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As Autism Rates Rise, A Colorado Mom Seeks Answers

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At first, Herminia Garcia just thought she had a bad kid who wouldn’t listen. Then a nurse suggested her son Joaquin be tested for autism which Garcia did through the Jeffco School District. He was diagnosed with autism spectrum disorder (ASD) and referred to Firefly Autism in Denver for treatment. Joaquin is Mexican and black, and one of a growing number of children of color to be diagnosed with ASD.

Firefly Autism provides a range of services including early onsite intervention and home and community-based programs. Joaquin is enrolled in Firefly’s early childhood program. The full-day, one-on-one therapy works to identify and bridge developmental gaps.

In 2018 the Centers for Disease Control and Prevention estimated about one in 59 children have ASD. That’s an increase from one in 68 children identified in the previous estimate released two years earlier. The CDC said in a press release that the increase could be due in part to improved diagnosis in black and Hispanic children. Their autism prevalence rates were catching up with those found in white children.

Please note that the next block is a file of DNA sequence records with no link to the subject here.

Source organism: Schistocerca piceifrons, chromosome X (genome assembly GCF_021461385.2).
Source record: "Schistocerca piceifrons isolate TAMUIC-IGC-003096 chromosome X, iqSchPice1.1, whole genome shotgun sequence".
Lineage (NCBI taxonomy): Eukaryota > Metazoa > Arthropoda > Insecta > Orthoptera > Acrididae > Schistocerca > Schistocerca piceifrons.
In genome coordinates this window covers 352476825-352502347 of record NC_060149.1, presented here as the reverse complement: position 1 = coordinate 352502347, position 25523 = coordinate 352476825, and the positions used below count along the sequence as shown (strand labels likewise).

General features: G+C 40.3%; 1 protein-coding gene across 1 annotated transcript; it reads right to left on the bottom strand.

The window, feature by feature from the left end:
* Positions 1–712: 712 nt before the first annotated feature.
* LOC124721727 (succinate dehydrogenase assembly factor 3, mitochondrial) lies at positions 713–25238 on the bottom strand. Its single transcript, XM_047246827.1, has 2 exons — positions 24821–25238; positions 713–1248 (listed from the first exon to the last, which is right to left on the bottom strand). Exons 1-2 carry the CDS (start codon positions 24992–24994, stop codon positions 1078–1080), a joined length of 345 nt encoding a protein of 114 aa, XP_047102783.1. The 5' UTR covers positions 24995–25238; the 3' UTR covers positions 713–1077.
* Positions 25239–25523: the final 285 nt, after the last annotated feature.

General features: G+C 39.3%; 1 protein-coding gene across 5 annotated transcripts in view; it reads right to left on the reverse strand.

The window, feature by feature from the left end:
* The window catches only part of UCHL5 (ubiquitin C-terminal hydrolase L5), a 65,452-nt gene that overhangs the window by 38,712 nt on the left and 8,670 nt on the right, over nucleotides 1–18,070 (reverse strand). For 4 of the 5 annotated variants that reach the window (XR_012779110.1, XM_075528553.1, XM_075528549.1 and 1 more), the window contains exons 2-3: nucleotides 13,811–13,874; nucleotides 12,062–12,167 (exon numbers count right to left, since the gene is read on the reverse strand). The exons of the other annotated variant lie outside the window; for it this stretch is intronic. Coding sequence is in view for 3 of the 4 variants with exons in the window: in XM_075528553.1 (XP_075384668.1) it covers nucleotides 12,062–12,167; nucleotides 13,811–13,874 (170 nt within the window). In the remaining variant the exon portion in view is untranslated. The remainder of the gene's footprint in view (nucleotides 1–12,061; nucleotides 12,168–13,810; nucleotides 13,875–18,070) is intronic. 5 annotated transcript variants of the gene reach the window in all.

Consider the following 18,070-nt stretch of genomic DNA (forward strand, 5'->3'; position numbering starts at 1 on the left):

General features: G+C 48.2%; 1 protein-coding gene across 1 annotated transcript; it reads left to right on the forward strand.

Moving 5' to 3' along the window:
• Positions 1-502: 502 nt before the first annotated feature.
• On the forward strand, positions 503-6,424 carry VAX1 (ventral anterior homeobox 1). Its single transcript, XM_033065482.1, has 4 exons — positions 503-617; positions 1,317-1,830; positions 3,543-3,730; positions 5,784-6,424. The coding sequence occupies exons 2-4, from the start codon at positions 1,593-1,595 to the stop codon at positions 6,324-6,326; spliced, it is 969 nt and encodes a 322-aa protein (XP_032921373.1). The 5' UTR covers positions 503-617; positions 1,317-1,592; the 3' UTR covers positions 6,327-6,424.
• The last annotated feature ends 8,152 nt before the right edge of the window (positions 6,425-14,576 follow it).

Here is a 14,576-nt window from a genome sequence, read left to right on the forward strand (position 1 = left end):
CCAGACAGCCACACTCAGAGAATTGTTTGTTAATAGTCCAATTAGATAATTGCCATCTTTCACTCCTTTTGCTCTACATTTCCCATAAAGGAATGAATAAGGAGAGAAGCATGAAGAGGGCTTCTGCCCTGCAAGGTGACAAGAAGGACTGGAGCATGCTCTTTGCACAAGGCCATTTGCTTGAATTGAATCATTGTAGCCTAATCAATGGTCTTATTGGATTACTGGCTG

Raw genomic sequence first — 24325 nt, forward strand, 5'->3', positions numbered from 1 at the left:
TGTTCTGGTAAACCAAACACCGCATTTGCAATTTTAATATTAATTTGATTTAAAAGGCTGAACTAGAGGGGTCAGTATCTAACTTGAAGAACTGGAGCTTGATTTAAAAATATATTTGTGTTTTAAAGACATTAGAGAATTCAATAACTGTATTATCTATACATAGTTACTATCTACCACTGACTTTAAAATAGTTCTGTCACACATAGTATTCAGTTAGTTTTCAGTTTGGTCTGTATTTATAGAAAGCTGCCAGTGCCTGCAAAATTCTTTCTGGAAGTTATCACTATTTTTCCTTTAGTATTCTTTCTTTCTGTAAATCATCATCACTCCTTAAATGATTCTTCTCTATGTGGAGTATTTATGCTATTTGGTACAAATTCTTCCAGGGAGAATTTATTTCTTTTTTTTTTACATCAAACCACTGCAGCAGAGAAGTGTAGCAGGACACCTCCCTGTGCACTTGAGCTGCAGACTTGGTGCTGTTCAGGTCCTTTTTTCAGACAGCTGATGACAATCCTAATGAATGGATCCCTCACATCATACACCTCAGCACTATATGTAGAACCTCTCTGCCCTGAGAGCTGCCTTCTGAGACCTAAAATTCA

This conclusion led Cynthia Nevison, a research scientist at the University of Colorado Boulder specializing in earth and environmental science and climate science to take a closer look at the data. She’s one of the co-authors of a recent study published in the Journal of Autism and Development Disorders.




-Stephanie Daniel, KUNC

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